For example, a woman might accept that she uses criticism when she communicates with her partner. This means that she sees this as the truth of how she currently communicates. She can also decide that she wants to take responsibility for that critical style of communication and learn ways of being less critical of others. Using acceptance in her relationship with herself brings her to seeing the truth of her actions and gets her to stop focusing all of her energy on her partner’s actions. Taking a truthful look at ourselves means we are changing the way our mind thinks from being externally focused to being internally focused. Rather than thinking that her partner is bad or wrong this woman starts to look at the truth of how bothered and critical she is…realizing that she has things to learn about being kind and respectful in a relationship. I know some of you are wondering…what about her concerns? Does she just ignore them? The answer is no. But her concerns become secondary to the primary concern of learning about herself.

Our relationships tend to be mirrors and if we are reflective about what bothers us in our relationships then we can learn a lot about who we are. When something bothers us in a relationship we are resisting what is. When this woman sees her concern happening she reacts negatively toward her partner. Here is a list of possible concerns:
• My partner doesn’t pick up his stuff so our house is a mess.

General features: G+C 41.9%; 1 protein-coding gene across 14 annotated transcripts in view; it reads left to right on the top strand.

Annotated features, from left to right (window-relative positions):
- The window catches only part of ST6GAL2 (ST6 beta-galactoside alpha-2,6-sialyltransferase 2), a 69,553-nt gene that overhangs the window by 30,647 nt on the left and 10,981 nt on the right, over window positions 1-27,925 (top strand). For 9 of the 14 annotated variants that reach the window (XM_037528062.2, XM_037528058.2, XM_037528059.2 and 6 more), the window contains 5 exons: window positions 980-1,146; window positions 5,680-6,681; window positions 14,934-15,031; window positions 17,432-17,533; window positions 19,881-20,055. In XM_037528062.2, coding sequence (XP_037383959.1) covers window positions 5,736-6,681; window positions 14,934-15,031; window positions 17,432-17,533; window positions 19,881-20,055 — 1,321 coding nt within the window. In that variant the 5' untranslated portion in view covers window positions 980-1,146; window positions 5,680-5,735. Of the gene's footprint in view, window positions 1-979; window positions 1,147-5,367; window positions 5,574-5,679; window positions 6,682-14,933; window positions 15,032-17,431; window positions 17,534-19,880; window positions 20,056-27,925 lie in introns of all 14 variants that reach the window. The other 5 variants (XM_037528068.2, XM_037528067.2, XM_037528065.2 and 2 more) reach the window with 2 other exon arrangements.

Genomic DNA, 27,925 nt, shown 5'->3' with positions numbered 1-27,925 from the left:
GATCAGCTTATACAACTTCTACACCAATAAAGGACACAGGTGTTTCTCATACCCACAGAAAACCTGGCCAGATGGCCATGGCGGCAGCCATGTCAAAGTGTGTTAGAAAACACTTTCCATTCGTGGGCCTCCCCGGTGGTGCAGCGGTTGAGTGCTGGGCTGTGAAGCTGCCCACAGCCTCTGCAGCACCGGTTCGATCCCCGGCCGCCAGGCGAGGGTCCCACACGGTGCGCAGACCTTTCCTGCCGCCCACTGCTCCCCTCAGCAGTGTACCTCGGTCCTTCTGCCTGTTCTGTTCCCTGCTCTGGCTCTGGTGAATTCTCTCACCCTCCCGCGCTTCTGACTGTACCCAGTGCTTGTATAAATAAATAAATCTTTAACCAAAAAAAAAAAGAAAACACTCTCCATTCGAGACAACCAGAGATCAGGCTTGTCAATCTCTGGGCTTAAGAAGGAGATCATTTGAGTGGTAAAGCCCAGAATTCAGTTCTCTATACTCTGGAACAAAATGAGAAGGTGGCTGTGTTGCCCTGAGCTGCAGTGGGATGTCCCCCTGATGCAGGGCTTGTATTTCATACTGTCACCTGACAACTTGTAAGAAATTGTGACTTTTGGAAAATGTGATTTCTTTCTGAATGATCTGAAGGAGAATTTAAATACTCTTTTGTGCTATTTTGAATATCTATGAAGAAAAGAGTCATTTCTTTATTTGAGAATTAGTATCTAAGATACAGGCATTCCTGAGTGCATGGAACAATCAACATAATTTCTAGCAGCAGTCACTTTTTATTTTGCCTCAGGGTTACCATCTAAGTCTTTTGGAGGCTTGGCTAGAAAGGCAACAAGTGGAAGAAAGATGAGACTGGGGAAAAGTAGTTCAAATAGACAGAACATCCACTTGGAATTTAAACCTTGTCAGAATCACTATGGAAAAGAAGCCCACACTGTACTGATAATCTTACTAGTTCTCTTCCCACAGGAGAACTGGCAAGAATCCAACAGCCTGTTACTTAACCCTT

• My partner watches too much TV.
• My partner yells at our kids.
• My partner eats poorly and is overweight.
• My partner never initiates sex any more.
• And the list could go on and on…


When this woman works on changing the way she thinks from being externally focused to being internally focused, the concerns change from blaming to self-reflective:
• I don’t feel respected by my partner when he doesn’t pick up his stuff.
• I feel lonely when my partner watches too much TV.
• I feel scared and defensive when my partner yells at our kids.
• I feel judgmental about my partner’s choices with food and about his body.
• I feel insecure because my partner never initiates sex any more.
• And the list could go on and on…


Taking these concerns and reactions as opportunities to look into the mirror of self-reflection means we can learn something about our internal world. Now this woman can work on her own part in the dance of relationship and look below the surface complaint to the deeper emotions underneath. It may turn out that she still has a discussion with her husband about one or more of these concerns, but it will come from a place of self-reflection, self-understanding, and self-acceptance rather than from a place of blame.

Accepting your partner as he/she is can sometimes mean accepting that you want to end the relationship. Changing the status of your relationship is sometimes required in order to allow room for both partners to achieve full internal and external acceptance. But even if the relationship needs to end there is a lot to learn from all of our relationships.

I work with many of my clients on this theme of acceptance. I use a unique combination of talk therapy, hypnotherapy, meditation and shamanic journeying with my clients in order to work our way through the external reactions and concerns in order to find the treasures of internal acceptance and peace inside. This more evolved internal world is often reflected in my clients having more peace and acceptance and, therefore, less stress in all of their relationships.